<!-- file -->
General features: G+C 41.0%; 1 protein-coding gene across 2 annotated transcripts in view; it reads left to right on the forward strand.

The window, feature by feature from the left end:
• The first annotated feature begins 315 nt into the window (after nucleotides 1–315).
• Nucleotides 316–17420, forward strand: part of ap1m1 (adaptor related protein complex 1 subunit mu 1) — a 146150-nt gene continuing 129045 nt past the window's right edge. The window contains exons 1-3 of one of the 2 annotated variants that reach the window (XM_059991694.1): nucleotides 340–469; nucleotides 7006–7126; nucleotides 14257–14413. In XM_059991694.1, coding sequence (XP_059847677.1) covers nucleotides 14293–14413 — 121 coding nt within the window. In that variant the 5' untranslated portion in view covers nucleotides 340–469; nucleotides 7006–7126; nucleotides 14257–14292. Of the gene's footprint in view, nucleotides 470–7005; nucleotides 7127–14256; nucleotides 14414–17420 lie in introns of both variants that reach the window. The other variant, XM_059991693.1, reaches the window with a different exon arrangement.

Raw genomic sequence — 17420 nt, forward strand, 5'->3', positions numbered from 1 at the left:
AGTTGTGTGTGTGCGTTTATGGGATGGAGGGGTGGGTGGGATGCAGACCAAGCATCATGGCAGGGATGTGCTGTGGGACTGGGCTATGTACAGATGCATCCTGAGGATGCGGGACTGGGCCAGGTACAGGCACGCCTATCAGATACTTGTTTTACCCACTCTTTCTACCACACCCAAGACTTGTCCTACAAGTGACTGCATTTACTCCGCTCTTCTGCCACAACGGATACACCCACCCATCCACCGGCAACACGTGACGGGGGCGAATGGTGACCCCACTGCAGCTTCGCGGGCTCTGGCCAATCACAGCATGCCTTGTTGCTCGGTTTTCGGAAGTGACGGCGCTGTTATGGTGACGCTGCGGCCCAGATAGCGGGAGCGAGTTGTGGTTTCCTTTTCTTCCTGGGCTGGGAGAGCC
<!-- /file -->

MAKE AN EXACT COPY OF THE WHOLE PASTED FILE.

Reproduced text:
General features: G+C 41.0%; 1 protein-coding gene across 2 annotated transcripts in view; it reads left to right on the forward strand.

The window, feature by feature from the left end:
• The first annotated feature begins 315 nt into the window (after nucleotides 1–315).
• Nucleotides 316–17420, forward strand: part of ap1m1 (adaptor related protein complex 1 subunit mu 1) — a 146150-nt gene continuing 129045 nt past the window's right edge. The window contains exons 1-3 of one of the 2 annotated variants that reach the window (XM_059991694.1): nucleotides 340–469; nucleotides 7006–7126; nucleotides 14257–14413. In XM_059991694.1, coding sequence (XP_059847677.1) covers nucleotides 14293–14413 — 121 coding nt within the window. In that variant the 5' untranslated portion in view covers nucleotides 340–469; nucleotides 7006–7126; nucleotides 14257–14292. Of the gene's footprint in view, nucleotides 470–7005; nucleotides 7127–14256; nucleotides 14414–17420 lie in introns of both variants that reach the window. The other variant, XM_059991693.1, reaches the window with a different exon arrangement.

Raw genomic sequence — 17420 nt, forward strand, 5'->3', positions numbered from 1 at the left:
AGTTGTGTGTGTGCGTTTATGGGATGGAGGGGTGGGTGGGATGCAGACCAAGCATCATGGCAGGGATGTGCTGTGGGACTGGGCTATGTACAGATGCATCCTGAGGATGCGGGACTGGGCCAGGTACAGGCACGCCTATCAGATACTTGTTTTACCCACTCTTTCTACCACACCCAAGACTTGTCCTACAAGTGACTGCATTTACTCCGCTCTTCTGCCACAACGGATACACCCACCCATCCACCGGCAACACGTGACGGGGGCGAATGGTGACCCCACTGCAGCTTCGCGGGCTCTGGCCAATCACAGCATGCCTTGTTGCTCGGTTTTCGGAAGTGACGGCGCTGTTATGGTGACGCTGCGGCCCAGATAGCGGGAGCGAGTTGTGGTTTCCTTTTCTTCCTGGGCTGGGAGAGCC